Common Core Reading Simplified
Since today’s blog must begin with the letter “C”, I must write about the newest craze in education: Common Core State Standards.
I have been teaching reading and writing for 15 years and for most of that time I was given a set of standards by the State of Oklahoma called the PASS guidelines. These guidelines told teachers what they must cover in the classroom during a school year, but the problem with them (and requiring an end of instruction test nearly at the end of the school year) was that students were taught a very dangerous method of “learning”. Basically, they were taught that if they could not find an answer in the classroom to whatever their query pertained, the teacher would gladly provide the answer.
This came from a misunderstood and completely erroneous teaching method brought about by a school of thought that stretched all the way back to the early 1900’s. Back then, professors in colleges everywhere would tell students that since these scholars had studied a particular text for most of their lives, said scholar had the answer for what any text “means” and that any teacher worth their salt will teach students that meaning to their students. The problem with this is that students then became dependent on the teachers to give them the meaning of something that they read. As I tell my students: “I will not be around for the rest of your life to interpret text for you, so learn to do it yourself.”
Thus came Common Core. In the ’60’s and ’70’s a new type of analysis arose called “New Criticism“, and this type of text analysis was based on the idea that text speaks for itself and does not need interpretation by a third party, not even the author who wrote it. Could Poe have subconsciously included some deeper meaning within “The Raven” that has not been thus far discovered by anyone or that he himself did not originally intend? The answer is an emphatic yes. This method thereby creates free thinking, self sufficient students who will tear apart any text given to them for deeper meaning and mental exercise on the top three levels of Bloom’s Taxonomy.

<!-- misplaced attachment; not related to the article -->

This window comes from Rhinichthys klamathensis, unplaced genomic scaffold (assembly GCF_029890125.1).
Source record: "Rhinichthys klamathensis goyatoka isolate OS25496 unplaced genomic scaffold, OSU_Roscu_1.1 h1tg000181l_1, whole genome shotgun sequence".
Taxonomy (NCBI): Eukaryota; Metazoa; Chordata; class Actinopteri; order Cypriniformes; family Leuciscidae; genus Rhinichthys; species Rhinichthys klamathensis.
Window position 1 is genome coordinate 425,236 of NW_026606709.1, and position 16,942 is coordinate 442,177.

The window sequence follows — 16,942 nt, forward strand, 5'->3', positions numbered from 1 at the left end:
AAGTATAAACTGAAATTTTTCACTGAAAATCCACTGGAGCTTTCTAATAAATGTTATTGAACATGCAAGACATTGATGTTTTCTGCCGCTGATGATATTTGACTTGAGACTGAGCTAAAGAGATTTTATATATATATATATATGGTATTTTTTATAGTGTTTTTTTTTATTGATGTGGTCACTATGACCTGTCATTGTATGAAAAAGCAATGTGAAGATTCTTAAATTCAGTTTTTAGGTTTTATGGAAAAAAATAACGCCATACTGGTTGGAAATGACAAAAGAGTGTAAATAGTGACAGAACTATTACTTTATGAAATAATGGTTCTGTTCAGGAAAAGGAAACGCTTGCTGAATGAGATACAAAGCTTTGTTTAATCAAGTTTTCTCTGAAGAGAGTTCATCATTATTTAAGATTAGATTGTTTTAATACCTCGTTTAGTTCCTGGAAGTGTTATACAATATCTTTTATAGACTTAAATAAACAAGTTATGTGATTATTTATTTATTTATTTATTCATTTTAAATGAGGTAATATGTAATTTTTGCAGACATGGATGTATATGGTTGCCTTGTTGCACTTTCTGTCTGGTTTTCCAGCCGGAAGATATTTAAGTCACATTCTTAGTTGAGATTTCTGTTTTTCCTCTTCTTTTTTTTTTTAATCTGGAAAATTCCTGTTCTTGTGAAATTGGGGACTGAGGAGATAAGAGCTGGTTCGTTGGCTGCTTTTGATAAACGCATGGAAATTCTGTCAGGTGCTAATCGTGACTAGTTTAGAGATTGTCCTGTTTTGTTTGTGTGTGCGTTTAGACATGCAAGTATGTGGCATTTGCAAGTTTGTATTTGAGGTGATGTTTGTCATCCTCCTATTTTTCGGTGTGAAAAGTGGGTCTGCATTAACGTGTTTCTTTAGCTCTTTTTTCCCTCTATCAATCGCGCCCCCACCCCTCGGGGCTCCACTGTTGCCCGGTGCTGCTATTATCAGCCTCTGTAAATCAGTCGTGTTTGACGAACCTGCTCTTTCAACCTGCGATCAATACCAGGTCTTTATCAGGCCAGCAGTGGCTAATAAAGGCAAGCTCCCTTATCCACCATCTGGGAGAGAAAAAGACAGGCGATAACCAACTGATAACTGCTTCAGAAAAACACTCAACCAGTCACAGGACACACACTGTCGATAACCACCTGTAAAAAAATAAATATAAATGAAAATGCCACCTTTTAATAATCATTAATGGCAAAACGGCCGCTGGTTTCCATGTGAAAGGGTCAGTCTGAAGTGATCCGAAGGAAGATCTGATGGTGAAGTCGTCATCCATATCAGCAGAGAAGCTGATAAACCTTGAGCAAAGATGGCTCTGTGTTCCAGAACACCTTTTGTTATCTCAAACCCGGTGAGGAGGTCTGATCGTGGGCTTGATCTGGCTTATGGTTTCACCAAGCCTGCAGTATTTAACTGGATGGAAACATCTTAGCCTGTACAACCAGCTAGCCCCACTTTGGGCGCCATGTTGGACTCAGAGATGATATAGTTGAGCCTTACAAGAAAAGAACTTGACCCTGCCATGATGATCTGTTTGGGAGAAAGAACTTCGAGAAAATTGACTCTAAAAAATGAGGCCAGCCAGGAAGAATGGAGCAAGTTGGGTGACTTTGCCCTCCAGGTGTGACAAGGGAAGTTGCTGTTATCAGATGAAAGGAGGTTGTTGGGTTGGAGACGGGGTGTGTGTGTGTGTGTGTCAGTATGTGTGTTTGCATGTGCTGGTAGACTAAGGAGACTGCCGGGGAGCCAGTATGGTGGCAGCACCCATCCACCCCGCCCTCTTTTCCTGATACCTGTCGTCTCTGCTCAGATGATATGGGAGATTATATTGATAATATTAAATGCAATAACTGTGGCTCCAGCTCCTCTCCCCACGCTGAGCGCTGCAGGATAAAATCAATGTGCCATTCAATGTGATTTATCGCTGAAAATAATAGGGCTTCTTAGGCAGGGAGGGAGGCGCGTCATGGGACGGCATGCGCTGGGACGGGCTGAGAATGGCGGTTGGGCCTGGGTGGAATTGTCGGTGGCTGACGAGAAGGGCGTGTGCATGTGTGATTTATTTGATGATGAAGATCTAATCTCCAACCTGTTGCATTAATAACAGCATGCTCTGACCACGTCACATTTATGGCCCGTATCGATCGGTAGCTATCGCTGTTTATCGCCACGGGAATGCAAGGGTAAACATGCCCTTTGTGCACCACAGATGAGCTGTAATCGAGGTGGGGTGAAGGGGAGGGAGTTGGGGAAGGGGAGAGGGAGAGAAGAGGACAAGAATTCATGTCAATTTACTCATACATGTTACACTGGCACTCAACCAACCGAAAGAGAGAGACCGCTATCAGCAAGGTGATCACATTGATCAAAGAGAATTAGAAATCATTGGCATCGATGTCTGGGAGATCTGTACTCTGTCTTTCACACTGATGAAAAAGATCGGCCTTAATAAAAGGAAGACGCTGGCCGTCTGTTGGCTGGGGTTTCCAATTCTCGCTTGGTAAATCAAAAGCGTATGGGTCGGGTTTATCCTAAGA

Simply put, teachers must strive for quality over quantity when studying literature or non-fiction in English classrooms. I would much rather spend three to four days on “The Gettysburg Address“, read a novel three times (first for plot, second for structure and third for deeper analysis of short sections), and spend a couple of weeks on a research paper. It is more important to help students understand the value of text analysis rather than bombarding them with every text written in American or British history. This is the essence of Common Core reading. If students can analyze any text they read in a more engaging and thought provoking manner, they will be better college students and citizens, and much more informed rather than being blown about by every Facebook fad that comes along.